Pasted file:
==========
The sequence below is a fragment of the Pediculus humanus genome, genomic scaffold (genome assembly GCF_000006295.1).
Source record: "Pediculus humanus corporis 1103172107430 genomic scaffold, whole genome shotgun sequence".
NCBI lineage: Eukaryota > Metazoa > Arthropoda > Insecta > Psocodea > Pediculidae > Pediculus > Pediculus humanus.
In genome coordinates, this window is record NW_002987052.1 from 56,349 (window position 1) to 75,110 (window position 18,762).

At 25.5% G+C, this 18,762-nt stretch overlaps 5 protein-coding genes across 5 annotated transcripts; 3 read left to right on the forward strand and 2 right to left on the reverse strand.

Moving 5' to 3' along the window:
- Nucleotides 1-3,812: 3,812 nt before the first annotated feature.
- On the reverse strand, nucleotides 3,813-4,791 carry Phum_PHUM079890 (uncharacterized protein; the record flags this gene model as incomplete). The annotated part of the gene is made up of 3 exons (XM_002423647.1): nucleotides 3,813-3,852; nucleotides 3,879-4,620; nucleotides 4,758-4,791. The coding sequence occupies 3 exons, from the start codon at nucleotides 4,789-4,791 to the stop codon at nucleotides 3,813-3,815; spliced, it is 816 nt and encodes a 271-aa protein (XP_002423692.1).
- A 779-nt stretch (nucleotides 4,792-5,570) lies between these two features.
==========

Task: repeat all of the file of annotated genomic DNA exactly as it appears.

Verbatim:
The sequence below is a fragment of the Pediculus humanus genome, genomic scaffold (genome assembly GCF_000006295.1).
Source record: "Pediculus humanus corporis 1103172107430 genomic scaffold, whole genome shotgun sequence".
NCBI lineage: Eukaryota > Metazoa > Arthropoda > Insecta > Psocodea > Pediculidae > Pediculus > Pediculus humanus.
In genome coordinates, this window is record NW_002987052.1 from 56,349 (window position 1) to 75,110 (window position 18,762).

At 25.5% G+C, this 18,762-nt stretch overlaps 5 protein-coding genes across 5 annotated transcripts; 3 read left to right on the forward strand and 2 right to left on the reverse strand.

Moving 5' to 3' along the window:
- Nucleotides 1-3,812: 3,812 nt before the first annotated feature.
- On the reverse strand, nucleotides 3,813-4,791 carry Phum_PHUM079890 (uncharacterized protein; the record flags this gene model as incomplete). The annotated part of the gene is made up of 3 exons (XM_002423647.1): nucleotides 3,813-3,852; nucleotides 3,879-4,620; nucleotides 4,758-4,791. The coding sequence occupies 3 exons, from the start codon at nucleotides 4,789-4,791 to the stop codon at nucleotides 3,813-3,815; spliced, it is 816 nt and encodes a 271-aa protein (XP_002423692.1).
- A 779-nt stretch (nucleotides 4,792-5,570) lies between these two features.